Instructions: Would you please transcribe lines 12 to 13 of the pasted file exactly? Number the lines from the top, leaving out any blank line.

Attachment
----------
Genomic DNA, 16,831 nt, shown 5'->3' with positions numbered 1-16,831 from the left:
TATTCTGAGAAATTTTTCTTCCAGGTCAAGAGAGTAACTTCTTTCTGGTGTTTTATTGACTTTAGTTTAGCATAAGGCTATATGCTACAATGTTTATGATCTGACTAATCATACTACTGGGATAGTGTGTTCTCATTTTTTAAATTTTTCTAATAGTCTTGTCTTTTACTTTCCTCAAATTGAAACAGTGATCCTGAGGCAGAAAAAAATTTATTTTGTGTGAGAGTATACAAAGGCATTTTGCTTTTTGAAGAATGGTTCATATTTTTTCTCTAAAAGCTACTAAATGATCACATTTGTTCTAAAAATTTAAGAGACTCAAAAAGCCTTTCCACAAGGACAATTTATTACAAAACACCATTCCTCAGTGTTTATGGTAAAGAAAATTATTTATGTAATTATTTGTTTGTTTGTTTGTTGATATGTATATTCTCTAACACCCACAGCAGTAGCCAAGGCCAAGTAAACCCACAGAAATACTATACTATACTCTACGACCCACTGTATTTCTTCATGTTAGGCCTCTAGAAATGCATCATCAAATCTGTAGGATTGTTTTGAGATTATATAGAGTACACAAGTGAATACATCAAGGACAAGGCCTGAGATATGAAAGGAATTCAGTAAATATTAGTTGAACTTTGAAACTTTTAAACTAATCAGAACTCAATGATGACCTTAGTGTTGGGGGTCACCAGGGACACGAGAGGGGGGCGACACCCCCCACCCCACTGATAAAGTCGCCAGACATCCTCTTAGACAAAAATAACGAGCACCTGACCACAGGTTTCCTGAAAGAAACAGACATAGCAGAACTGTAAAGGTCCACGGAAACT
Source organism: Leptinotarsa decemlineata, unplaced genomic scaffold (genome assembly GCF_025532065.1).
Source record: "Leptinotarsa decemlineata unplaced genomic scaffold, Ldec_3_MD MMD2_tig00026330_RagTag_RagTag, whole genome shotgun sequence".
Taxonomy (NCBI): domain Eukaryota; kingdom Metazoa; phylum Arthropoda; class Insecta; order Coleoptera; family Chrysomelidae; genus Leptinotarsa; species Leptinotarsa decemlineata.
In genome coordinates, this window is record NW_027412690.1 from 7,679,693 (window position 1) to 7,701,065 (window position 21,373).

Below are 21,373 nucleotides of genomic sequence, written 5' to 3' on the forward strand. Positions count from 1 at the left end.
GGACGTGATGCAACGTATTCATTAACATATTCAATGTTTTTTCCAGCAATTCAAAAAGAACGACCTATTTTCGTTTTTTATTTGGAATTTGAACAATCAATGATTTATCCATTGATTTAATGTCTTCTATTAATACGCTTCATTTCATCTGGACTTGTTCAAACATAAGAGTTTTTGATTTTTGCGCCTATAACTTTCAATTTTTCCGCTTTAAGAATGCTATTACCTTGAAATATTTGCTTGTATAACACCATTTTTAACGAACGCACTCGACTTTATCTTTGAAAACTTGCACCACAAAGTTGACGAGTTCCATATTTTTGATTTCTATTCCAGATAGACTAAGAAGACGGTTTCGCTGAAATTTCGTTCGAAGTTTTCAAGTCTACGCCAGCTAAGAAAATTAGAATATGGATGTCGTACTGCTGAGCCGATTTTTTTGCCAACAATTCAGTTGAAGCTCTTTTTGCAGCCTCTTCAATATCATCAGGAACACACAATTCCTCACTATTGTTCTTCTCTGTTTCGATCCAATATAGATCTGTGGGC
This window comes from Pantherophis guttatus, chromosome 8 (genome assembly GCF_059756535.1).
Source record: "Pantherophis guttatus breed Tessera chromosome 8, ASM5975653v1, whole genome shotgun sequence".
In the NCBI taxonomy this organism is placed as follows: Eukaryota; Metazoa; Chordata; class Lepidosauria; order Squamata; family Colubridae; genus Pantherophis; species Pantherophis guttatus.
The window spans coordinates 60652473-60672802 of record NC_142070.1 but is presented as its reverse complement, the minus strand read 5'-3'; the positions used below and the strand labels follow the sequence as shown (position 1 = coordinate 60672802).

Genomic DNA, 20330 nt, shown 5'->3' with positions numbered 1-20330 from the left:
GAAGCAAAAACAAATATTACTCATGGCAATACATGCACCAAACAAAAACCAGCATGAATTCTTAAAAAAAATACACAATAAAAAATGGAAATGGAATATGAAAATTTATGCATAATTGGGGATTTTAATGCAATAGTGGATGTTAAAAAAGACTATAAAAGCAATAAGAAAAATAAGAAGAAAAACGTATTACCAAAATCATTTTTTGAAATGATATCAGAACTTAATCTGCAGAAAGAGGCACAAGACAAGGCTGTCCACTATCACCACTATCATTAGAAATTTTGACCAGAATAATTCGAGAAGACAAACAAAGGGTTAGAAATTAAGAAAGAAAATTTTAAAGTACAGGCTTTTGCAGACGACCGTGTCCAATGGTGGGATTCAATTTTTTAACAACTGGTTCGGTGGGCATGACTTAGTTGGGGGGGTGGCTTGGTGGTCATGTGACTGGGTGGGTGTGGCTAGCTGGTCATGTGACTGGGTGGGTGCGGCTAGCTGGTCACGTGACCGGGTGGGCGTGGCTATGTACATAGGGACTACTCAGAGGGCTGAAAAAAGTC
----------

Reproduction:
The window spans coordinates 60652473-60672802 of record NC_142070.1 but is presented as its reverse complement, the minus strand read 5'-3'; the positions used below and the strand labels follow the sequence as shown (position 1 = coordinate 60672802).

Genomic DNA, 20330 nt, shown 5'->3' with positions numbered 1-20330 from the left: